Thursday, February 25, 2016

Are Donald Trump and Paul Ryan on Collision Course?

Yesterday while driving to a client's office I was listening to satellite radio and had the nauseating experience of listening to a whiny Paul Ryan talking about the "conservative agenda" he wants to foist on America.  It's an agenda that would further aid the wealthy in Ryan's classic reverse Robin Hood approach to the middle class and poor.  Indeed, those supporting Donald Trump - especially the less educated and less financially secure - would face further assaults on the financial future as Ryan and company strive to create a new Gilded Age.  Now, some are speculating that Ryan's backward, regressive agenda may be headed towards a brick wall if Donald Trump wins the Republican nomination since, despite his fascist tendencies, Trump does seem to realize that further GOP attacks on the 99% are not what his base wants.  A piece in the New York Times looks at the possible collision course.  Here are highlights:
Speaker Paul D. Ryan, chairman of the Republican National Convention, recent vice-presidential candidate and the highest elected Republican in the country, has one goal for this year: to form a conservative policy agenda for the Republican presidential nominee to embrace.
If that nominee is Donald J. Trump, that may be a waste of time.

Panicked Republicans question whether Mr. Trump will be able to unite a Republican-controlled Congress that would normally be expected to promote and promulgate his agenda, an internal crisis nearly unheard-of in a generation of American politics. On nearly every significant issue, Mr. Trump stands in opposition to Republican orthodoxy and his party’s policy prescriptions — the very ideas that Mr. Ryan has done more than anyone else to form, refine or promote over the last decade.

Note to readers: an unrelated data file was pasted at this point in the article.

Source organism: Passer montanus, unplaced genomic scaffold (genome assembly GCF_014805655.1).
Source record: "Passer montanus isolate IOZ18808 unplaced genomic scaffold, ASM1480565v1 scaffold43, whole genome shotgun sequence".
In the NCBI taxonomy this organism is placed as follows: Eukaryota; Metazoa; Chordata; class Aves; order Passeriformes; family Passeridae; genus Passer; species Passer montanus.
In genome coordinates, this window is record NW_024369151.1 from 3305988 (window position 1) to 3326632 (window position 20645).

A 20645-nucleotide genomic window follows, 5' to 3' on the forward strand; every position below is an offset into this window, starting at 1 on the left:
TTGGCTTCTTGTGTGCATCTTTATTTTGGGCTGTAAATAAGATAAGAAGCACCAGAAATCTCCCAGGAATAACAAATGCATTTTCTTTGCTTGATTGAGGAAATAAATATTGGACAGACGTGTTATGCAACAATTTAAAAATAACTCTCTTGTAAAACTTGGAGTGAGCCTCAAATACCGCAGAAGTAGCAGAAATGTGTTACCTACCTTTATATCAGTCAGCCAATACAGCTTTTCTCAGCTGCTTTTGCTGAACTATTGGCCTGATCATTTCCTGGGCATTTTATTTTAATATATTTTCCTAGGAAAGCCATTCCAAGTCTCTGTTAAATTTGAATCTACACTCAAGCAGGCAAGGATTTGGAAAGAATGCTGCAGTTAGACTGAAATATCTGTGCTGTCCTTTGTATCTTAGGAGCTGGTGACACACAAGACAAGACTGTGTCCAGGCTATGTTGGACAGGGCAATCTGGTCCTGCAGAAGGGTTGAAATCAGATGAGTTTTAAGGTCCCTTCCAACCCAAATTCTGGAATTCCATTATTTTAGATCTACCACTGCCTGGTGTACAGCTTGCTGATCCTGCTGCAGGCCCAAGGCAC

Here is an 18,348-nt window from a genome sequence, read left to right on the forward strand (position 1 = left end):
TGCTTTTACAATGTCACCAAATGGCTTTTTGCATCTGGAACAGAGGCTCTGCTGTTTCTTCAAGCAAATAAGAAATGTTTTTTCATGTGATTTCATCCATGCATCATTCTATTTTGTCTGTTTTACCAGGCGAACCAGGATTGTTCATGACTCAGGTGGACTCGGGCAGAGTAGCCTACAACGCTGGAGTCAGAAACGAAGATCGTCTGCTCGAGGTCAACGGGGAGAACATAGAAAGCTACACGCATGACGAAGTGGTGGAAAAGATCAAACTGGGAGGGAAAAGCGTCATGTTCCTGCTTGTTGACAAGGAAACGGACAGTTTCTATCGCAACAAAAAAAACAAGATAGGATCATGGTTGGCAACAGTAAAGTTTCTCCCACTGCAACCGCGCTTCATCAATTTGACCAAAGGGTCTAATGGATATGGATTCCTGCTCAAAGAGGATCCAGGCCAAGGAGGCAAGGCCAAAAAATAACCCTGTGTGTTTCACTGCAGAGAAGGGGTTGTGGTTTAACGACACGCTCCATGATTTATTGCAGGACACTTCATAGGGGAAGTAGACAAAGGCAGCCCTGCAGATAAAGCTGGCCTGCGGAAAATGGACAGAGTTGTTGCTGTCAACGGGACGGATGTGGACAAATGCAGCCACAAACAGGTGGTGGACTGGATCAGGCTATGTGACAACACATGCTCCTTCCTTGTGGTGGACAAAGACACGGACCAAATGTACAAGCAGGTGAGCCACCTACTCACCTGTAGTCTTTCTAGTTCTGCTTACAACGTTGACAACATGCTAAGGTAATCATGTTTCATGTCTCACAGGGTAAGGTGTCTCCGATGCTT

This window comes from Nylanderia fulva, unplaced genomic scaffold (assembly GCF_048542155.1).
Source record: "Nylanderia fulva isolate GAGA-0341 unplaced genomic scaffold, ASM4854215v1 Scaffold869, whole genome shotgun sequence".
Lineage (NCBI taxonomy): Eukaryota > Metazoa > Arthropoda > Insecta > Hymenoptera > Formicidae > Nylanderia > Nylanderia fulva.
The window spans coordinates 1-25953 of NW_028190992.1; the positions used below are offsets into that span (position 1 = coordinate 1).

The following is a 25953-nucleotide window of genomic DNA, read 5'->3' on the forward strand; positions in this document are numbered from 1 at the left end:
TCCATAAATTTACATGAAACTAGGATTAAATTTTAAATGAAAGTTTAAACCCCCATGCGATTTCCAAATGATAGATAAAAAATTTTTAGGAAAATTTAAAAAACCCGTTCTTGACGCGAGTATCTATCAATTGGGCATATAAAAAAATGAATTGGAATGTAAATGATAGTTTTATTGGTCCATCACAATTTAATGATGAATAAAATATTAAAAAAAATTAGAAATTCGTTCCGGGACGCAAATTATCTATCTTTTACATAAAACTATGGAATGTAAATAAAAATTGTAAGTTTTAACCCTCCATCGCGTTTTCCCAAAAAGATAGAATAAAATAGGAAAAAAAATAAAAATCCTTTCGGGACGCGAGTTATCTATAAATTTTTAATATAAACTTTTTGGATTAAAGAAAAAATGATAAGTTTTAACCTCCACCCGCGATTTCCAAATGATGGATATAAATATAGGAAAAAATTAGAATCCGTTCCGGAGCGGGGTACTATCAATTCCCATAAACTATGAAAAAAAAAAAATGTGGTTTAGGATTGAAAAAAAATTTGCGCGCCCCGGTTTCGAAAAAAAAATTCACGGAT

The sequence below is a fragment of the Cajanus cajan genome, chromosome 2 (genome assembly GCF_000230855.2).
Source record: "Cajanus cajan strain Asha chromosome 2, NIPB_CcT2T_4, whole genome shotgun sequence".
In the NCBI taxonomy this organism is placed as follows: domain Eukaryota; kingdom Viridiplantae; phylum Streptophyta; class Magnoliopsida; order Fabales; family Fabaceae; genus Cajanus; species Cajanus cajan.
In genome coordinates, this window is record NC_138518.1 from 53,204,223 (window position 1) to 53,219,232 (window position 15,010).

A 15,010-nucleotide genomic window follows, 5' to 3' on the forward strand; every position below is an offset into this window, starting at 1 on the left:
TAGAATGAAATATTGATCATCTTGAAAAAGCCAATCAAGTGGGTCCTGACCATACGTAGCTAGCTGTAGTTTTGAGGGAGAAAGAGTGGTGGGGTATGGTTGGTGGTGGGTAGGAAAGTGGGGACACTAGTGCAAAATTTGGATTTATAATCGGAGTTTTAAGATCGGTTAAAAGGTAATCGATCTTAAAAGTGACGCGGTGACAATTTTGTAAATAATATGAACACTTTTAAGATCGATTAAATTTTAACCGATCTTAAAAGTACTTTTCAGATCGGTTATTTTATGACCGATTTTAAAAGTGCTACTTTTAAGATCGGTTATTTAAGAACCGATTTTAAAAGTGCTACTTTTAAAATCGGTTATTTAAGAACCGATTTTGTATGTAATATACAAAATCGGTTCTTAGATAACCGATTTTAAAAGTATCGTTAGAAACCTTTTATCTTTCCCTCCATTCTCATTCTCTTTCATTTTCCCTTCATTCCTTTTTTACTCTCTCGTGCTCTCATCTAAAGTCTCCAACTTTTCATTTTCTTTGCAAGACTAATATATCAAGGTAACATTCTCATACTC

If the billionaire New York businessman captures his party’s nomination — which seemed increasingly possible after a decisive victory in Nevada on Tuesday night — he will become the titular head of the Republican Party, and lawmakers like Mr. Ryan will be expected to fall in line for the balance of the campaign. It is something that many in the party think may be impossible.

Trump is not a Republican,” said Senator Lindsey Graham, the South Carolina Republican who dropped out of the race for the White House in December “I have no idea how we reconcile a Donald Trump agenda with a Republican agenda. How do we write a platform?”Mr. Ryan’s positions embody the modern institutional Republican Party. He has been a crucial promoter of free trade on Capitol Hill, which Mr. Trump opposes. Mr. Ryan supports taking away money from Planned Parenthood — a central target of Republicans for years — while Mr. Trump has said the group provides needed care to women.

There is more: Mr. Ryan is the architect of his party’s plan to rein in spending on entitlement programs, which Mr. Trump has said is the reason the party lost the White House in 2012, name-checking Mr. Ryan in his swipe. 

Though most in the Republican establishment are hoping for the dust to settle and for Senator Marco Rubio to emerge as their nominee — his Capitol Hill endorsements stack up daily — some still murmur privately that in the event of Mr. Trump’s nomination, they would like to see Mr. Ryan emerge as a brokered nominee at the Republican National Convention in July.

Some Republican lawmakers say, though nervously, that there would be plenty of intersection between their agenda and Mr. Trump’s. His tax plan — which calls for large tax cuts for all Americans, especially the rich — is similar to Mr. Ryan’s. Mr. Trump, like Mr. Ryan, is all for repealing and replacing the current health care law, although he, unlike Mr. Ryan, has endorsed the individual mandate.

Congressional Republicans — especially senators up for re-election in swing states — have been terrified to criticize Mr. Trump by name because they need his voters, too, in primary and possible general election battles. White-hot fear is beginning to set in.

“I finally got scared last night,” said Senator Jeff Flake, Republican of Arizona, referring to Mr. Trump’s resounding victory in the Nevada caucuses on Tuesday. “As we get closer and people get more serious, I hope more people up here speak out.”

If nothing else comes out of Trump's candidacy, perhaps it will be the growing realization among the GOP base that the party's agenda is against their own best interests and that they have been duped for years into supporting their actual enemies through the GOP's use of wedge issues, religious extremism and racism. 

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